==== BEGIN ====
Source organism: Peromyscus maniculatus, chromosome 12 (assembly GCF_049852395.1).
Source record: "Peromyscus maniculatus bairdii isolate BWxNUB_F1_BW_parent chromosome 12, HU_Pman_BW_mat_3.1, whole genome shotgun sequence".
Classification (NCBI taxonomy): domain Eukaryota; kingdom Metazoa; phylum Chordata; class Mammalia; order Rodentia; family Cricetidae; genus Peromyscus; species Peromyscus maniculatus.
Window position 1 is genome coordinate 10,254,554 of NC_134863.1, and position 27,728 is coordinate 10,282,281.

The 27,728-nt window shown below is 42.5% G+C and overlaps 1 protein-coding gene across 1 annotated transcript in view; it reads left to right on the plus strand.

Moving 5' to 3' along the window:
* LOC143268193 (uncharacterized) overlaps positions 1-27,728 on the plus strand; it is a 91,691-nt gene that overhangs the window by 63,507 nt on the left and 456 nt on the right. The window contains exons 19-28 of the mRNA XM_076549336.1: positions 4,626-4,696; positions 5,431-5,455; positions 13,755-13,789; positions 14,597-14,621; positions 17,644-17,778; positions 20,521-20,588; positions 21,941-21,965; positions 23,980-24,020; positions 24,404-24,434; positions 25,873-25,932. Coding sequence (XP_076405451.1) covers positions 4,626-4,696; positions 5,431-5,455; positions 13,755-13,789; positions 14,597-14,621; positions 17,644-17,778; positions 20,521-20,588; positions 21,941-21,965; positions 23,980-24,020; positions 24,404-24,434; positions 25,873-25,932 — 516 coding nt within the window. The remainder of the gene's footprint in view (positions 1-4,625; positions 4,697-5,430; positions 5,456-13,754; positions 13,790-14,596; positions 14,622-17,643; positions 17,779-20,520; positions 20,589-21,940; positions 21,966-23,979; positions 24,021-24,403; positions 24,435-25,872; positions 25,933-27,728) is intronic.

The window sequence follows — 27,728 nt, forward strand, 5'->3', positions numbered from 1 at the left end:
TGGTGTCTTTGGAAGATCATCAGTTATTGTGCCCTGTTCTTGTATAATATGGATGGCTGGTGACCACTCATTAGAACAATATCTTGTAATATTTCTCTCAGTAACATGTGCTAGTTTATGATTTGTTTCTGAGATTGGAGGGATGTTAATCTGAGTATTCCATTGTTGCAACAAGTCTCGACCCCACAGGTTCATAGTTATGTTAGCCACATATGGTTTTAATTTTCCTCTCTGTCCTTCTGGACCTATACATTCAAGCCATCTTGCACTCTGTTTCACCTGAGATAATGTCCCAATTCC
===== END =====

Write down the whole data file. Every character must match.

Source organism: Peromyscus maniculatus, chromosome 12 (assembly GCF_049852395.1).
Source record: "Peromyscus maniculatus bairdii isolate BWxNUB_F1_BW_parent chromosome 12, HU_Pman_BW_mat_3.1, whole genome shotgun sequence".
Classification (NCBI taxonomy): domain Eukaryota; kingdom Metazoa; phylum Chordata; class Mammalia; order Rodentia; family Cricetidae; genus Peromyscus; species Peromyscus maniculatus.
Window position 1 is genome coordinate 10,254,554 of NC_134863.1, and position 27,728 is coordinate 10,282,281.

The 27,728-nt window shown below is 42.5% G+C and overlaps 1 protein-coding gene across 1 annotated transcript in view; it reads left to right on the plus strand.

Moving 5' to 3' along the window:
* LOC143268193 (uncharacterized) overlaps positions 1-27,728 on the plus strand; it is a 91,691-nt gene that overhangs the window by 63,507 nt on the left and 456 nt on the right. The window contains exons 19-28 of the mRNA XM_076549336.1: positions 4,626-4,696; positions 5,431-5,455; positions 13,755-13,789; positions 14,597-14,621; positions 17,644-17,778; positions 20,521-20,588; positions 21,941-21,965; positions 23,980-24,020; positions 24,404-24,434; positions 25,873-25,932. Coding sequence (XP_076405451.1) covers positions 4,626-4,696; positions 5,431-5,455; positions 13,755-13,789; positions 14,597-14,621; positions 17,644-17,778; positions 20,521-20,588; positions 21,941-21,965; positions 23,980-24,020; positions 24,404-24,434; positions 25,873-25,932 — 516 coding nt within the window. The remainder of the gene's footprint in view (positions 1-4,625; positions 4,697-5,430; positions 5,456-13,754; positions 13,790-14,596; positions 14,622-17,643; positions 17,779-20,520; positions 20,589-21,940; positions 21,966-23,979; positions 24,021-24,403; positions 24,435-25,872; positions 25,933-27,728) is intronic.

The window sequence follows — 27,728 nt, forward strand, 5'->3', positions numbered from 1 at the left end:
TGGTGTCTTTGGAAGATCATCAGTTATTGTGCCCTGTTCTTGTATAATATGGATGGCTGGTGACCACTCATTAGAACAATATCTTGTAATATTTCTCTCAGTAACATGTGCTAGTTTATGATTTGTTTCTGAGATTGGAGGGATGTTAATCTGAGTATTCCATTGTTGCAACAAGTCTCGACCCCACAGGTTCATAGTTATGTTAGCCACATATGGTTTTAATTTTCCTCTCTGTCCTTCTGGACCTATACATTCAAGCCATCTTGCACTCTGTTTCACCTGAGATAATGTCCCAATTCC